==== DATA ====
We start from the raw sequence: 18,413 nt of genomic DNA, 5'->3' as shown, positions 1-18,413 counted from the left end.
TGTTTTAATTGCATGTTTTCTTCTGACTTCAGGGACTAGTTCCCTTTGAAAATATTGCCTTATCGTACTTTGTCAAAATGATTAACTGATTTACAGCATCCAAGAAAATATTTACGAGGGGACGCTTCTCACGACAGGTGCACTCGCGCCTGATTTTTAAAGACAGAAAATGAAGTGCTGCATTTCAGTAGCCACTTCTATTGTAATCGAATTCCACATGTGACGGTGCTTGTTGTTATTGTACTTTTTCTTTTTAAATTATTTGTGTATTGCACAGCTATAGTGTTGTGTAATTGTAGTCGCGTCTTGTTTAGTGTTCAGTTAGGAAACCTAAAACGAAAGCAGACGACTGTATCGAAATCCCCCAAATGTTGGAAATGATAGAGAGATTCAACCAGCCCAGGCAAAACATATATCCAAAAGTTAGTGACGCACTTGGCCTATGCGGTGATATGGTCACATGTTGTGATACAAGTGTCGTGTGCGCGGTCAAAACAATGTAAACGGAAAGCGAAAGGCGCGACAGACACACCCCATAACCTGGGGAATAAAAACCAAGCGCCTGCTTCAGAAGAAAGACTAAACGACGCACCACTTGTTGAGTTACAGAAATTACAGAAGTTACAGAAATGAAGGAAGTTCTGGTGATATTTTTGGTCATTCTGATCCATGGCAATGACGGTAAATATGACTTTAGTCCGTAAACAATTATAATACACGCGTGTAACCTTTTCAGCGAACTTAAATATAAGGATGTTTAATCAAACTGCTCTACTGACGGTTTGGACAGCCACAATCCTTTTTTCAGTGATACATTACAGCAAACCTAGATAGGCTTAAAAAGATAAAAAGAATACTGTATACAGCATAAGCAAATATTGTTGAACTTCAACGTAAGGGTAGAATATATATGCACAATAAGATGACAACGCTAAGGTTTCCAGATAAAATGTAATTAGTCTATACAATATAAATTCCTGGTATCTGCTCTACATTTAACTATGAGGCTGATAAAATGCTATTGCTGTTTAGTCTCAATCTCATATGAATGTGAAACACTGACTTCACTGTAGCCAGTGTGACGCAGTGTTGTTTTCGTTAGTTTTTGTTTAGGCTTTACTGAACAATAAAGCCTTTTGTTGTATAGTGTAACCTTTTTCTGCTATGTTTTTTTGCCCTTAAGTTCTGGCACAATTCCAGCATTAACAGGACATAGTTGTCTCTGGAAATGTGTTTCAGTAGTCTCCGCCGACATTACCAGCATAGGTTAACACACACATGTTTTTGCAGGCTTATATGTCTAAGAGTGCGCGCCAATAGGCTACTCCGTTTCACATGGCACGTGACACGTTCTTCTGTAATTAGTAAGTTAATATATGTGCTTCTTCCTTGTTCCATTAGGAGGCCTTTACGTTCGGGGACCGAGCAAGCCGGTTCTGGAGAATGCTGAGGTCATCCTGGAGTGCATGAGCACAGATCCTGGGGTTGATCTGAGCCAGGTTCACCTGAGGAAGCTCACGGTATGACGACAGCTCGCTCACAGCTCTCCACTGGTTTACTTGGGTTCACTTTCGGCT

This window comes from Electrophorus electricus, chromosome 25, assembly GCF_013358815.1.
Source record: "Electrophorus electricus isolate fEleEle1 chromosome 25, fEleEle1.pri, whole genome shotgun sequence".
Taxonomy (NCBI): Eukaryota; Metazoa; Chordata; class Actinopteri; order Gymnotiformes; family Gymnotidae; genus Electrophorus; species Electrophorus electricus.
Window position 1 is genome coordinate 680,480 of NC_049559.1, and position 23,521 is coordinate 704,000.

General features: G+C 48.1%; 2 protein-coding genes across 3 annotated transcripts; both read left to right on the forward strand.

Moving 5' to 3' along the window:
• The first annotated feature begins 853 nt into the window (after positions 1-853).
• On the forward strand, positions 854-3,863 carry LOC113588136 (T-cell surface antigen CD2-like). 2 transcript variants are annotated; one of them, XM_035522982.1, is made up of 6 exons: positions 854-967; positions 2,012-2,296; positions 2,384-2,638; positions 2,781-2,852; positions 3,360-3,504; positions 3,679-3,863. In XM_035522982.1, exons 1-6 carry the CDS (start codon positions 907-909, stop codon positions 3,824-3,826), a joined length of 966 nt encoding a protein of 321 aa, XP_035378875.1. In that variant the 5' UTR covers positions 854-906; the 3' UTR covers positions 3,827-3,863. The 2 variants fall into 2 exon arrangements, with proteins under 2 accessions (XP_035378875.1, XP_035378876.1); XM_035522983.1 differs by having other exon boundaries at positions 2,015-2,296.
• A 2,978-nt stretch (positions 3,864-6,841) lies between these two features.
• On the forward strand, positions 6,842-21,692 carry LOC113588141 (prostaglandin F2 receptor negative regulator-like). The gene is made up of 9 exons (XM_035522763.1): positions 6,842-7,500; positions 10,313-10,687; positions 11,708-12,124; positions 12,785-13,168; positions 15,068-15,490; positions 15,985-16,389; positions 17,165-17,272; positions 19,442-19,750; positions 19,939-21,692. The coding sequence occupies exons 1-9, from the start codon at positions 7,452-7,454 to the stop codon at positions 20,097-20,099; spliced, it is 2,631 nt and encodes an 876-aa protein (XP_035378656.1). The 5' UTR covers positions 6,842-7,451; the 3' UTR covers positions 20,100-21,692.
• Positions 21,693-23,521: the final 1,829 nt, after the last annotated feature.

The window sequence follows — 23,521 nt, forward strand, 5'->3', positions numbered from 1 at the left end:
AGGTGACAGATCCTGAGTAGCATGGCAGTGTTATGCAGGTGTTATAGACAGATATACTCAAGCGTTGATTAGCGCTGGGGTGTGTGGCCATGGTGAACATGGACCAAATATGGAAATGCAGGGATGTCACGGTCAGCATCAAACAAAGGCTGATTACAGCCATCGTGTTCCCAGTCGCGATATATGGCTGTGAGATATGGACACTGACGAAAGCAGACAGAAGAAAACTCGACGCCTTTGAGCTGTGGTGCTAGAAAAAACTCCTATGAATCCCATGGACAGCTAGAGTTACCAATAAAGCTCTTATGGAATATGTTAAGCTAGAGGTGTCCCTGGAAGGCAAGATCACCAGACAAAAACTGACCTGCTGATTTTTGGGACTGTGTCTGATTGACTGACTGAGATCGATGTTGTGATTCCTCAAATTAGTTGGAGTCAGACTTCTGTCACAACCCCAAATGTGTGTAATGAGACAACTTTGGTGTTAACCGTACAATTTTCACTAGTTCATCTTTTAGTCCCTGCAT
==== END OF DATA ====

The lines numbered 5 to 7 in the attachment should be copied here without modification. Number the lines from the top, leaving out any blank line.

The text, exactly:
Taxonomy (NCBI): Eukaryota; Metazoa; Chordata; class Actinopteri; order Gymnotiformes; family Gymnotidae; genus Electrophorus; species Electrophorus electricus.
Window position 1 is genome coordinate 680,480 of NC_049559.1, and position 23,521 is coordinate 704,000.

General features: G+C 48.1%; 2 protein-coding genes across 3 annotated transcripts; both read left to right on the forward strand.